Furthermore, Thai power users encounter a different level of support structure within their organizations. Only 28% of Thai power users hear about AI-related movements at work from their teams or departments – once again under the global average of 40%. In terms of learning opportunities, only 22% of Thai power users receive additional AI-related skills training compared to 42% worldwide.

  1. For employees, AI raises the bar and breaks the career ceiling:

AI skills are now regarded as critically important assets in the workforce – both in Thailand and around the world. 74% of Thai business leaders (66% worldwide) said that they would not hire candidates with no AI skills. If offered a choice between AI skills and work experience, 90% of Thai leaders (71% worldwide) would choose the employee who has AI skills over the more experienced one.

Meanwhile, a majority of global leaders (55%) are concerned about having enough talent to fill roles this year, with leaders in cybersecurity, engineering, and creative design feeling the pinch most.

Data from LinkedIn also reveals the following findings:

  • As of late last year, we’ve seen a 142x increase in members globally adding AI skills like ChatGPT and Copilot to their LinkedIn profiles.
  • AI mentions in LinkedIn job posts drive a 17% bump in application growth over the past two years.
  • Of the 10 job titles with the highest percentage of users adding AI-related skills into their profile, only 2 are technical jobs (front-end developer and web developer), while the top 3 jobs are content writer, graphic designer, and marketing manager.

“We have to make AI a part of how we work and live – from looking up information or finding new ideas quickly to increasing productivity and creativity,” added Dhanawat. “With AI as our companion, organizations should set clear goals and directions in how AI can help solve challenges that employees are facing. At the same time, business leaders must consider a way forward to enhance AI skills across the workforce, provide effective and secure AI tools for employees, and enable executives and staff at all levels to work together in determining the organization’s policy for AI – all so that they can create clarity and impact across every person and every department.”

Microsoft recently announced Copilot for Microsoft 365 innovations to help people get started with AI.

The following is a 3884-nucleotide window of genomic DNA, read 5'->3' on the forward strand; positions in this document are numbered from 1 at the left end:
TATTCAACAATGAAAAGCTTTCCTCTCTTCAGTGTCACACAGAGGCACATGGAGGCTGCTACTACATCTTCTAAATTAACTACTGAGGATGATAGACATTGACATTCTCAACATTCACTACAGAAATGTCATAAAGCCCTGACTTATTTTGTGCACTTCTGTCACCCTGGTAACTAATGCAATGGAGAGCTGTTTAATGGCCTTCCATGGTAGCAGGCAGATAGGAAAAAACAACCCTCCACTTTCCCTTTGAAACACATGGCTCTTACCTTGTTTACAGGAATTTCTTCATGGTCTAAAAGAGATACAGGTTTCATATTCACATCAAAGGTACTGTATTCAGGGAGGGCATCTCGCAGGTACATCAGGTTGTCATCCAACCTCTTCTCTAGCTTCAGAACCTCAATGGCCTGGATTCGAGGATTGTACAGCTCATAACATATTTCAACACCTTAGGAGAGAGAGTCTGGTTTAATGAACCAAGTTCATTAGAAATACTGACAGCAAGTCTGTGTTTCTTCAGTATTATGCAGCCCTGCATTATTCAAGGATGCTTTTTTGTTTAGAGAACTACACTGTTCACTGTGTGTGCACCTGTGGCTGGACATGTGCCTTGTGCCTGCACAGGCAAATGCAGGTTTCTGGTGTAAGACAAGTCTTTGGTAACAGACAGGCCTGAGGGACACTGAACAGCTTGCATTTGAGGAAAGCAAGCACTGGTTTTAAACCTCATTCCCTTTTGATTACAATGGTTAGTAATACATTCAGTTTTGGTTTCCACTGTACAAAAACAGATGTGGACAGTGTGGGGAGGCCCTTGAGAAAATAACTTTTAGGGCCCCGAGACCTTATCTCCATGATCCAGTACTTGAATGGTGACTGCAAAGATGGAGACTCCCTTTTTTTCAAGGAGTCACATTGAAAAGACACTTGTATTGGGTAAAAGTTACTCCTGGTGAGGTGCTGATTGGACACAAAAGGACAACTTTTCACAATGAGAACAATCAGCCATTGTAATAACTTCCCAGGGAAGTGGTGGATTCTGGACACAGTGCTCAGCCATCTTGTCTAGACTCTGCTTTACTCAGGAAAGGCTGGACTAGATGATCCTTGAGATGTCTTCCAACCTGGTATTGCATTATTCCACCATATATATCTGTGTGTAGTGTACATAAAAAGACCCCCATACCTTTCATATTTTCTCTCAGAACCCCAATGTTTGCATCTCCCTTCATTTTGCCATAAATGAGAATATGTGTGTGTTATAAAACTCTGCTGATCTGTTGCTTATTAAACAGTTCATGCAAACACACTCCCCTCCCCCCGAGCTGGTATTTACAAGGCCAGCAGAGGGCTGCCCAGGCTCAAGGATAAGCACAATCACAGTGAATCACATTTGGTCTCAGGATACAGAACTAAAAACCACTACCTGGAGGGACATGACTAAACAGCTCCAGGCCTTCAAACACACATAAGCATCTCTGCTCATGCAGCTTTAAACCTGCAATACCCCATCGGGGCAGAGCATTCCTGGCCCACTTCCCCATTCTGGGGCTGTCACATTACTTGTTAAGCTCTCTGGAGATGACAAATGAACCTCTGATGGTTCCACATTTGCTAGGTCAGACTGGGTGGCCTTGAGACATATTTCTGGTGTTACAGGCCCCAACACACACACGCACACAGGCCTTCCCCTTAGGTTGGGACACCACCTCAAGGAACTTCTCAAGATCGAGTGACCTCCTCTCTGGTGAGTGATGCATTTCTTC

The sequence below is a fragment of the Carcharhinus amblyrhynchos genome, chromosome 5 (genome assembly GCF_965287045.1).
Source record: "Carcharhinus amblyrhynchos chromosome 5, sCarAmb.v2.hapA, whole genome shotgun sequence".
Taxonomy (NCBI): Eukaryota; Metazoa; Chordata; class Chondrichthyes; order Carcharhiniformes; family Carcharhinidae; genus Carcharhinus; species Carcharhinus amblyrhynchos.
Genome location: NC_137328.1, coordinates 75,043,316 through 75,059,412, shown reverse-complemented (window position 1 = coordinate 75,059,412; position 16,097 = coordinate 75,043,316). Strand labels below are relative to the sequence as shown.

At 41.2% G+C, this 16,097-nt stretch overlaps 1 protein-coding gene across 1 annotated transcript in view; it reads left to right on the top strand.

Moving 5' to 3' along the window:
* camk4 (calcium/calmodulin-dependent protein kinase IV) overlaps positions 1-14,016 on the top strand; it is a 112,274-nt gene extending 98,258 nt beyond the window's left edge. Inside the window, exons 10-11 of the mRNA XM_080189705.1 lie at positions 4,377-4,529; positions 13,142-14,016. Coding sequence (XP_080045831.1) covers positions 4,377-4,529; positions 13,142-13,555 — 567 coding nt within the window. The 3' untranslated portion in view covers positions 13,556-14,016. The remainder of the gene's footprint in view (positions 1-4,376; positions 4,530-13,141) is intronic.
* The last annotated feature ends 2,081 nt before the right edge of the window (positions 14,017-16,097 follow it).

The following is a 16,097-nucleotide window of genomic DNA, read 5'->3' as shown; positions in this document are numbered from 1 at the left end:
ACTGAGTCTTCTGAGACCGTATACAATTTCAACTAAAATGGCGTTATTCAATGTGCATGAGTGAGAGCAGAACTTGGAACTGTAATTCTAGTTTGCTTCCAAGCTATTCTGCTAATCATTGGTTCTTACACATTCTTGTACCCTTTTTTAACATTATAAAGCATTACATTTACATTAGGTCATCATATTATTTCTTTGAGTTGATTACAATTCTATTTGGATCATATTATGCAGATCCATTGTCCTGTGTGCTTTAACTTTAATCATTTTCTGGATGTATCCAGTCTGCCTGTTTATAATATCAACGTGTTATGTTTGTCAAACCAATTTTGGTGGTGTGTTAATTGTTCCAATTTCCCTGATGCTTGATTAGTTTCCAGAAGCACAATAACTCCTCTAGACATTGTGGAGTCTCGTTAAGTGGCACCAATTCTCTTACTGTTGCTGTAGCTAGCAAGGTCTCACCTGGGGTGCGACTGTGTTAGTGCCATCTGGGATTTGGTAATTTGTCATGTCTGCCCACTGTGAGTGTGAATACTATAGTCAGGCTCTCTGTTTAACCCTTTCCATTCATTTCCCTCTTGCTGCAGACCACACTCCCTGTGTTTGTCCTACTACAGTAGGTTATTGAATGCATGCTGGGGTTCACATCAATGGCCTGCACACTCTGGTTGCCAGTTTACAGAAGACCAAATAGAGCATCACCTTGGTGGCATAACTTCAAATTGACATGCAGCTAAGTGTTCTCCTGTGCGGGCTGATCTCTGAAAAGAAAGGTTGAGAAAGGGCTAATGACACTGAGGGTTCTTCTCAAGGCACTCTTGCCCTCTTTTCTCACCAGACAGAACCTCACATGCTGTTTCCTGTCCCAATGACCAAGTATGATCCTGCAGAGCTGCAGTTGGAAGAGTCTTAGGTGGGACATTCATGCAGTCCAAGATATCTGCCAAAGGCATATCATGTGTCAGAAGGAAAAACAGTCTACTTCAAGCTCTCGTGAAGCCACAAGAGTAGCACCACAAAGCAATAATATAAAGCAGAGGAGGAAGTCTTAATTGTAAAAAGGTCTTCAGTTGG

• Copilot will become more conversational by suggesting follow-up prompts or asking clarifying questions to provide the best response possible.
  • A new chat interface in Copilot will proactively offer timely recommendations based on recent activity, like “You missed Tuesday’s sales meeting. Here’s a quick summary” or flagging an important email for follow up.
  • The prompt box in Copilot will now have an auto complete experience, allowing users to get better results from their prompts. If you’ve already written the prompt, a new rewrite feature will turn basic prompts into rich ones, grounded in your work meetings, documents and emails.
  • Updates to Copilot Lab will allow employees to create, publish, and manage prompts that are expressly tailored to their team

LinkedIn is now providing AI tools to enable you to stay ahead in your career, with over 600 AI courses currently and 50 new AI learning courses available for everyone for free through July 8.

  • In addition, AI-powered coaching offers personalized content and conversational learning.
  • For LinkedIn Premium subscribers, new AI-powered personalized takeaways on LinkedIn Feed offer you insights, ideas and actions to take.
  • AI-powered tools make it easier to assess your fit for a role in seconds based on your experience and skills. You can also get advice on how to stand out and suggestions for skill building.

To learn more, visit the Official Microsoft Blog, the 2024 Work Trend Index Report, and head to LinkedIn to hear more from the company’s Chief Economist, Karin Kimbrough.

*Asia Pacific markets in the study include Australia, China, Hong Kong, India, Indonesia, Japan, Malaysia, New Zealand, Philippines, Singapore, South Korea, Taiwan, Thailand and Vietnam.